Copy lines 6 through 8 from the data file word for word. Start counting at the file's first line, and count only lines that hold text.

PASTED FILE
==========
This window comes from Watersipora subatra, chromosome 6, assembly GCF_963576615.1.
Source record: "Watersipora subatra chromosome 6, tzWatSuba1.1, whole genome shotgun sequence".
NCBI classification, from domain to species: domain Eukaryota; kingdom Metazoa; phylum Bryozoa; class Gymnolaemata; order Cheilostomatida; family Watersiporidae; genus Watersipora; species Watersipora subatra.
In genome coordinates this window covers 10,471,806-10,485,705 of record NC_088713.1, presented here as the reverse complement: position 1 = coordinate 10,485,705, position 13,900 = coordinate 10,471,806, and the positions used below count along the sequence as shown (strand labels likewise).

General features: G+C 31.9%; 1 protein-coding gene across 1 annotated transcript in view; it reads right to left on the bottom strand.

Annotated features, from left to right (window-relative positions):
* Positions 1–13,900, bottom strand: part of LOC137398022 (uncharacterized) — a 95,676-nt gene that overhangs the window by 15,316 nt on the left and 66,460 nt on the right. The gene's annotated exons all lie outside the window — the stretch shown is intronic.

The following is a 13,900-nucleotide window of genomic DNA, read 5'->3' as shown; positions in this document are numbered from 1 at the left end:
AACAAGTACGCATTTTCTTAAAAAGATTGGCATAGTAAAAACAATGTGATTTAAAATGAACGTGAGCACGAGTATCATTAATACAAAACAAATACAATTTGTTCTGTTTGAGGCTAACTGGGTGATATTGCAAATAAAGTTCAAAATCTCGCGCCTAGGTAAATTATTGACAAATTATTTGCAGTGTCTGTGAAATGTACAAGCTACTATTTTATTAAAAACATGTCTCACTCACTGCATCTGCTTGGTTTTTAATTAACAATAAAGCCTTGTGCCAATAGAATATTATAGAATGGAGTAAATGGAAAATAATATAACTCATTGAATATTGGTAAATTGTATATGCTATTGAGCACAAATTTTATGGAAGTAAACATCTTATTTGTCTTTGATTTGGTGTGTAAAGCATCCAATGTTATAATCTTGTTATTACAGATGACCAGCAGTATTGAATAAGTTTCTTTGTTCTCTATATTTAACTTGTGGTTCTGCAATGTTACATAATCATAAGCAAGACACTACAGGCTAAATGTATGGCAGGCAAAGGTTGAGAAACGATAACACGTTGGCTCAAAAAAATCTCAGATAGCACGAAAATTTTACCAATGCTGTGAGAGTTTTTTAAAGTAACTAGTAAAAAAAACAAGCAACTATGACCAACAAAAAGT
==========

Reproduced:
Annotated features, from left to right (window-relative positions):
* Positions 1–13,900, bottom strand: part of LOC137398022 (uncharacterized) — a 95,676-nt gene that overhangs the window by 15,316 nt on the left and 66,460 nt on the right. The gene's annotated exons all lie outside the window — the stretch shown is intronic.

The following is a 13,900-nucleotide window of genomic DNA, read 5'->3' as shown; positions in this document are numbered from 1 at the left end: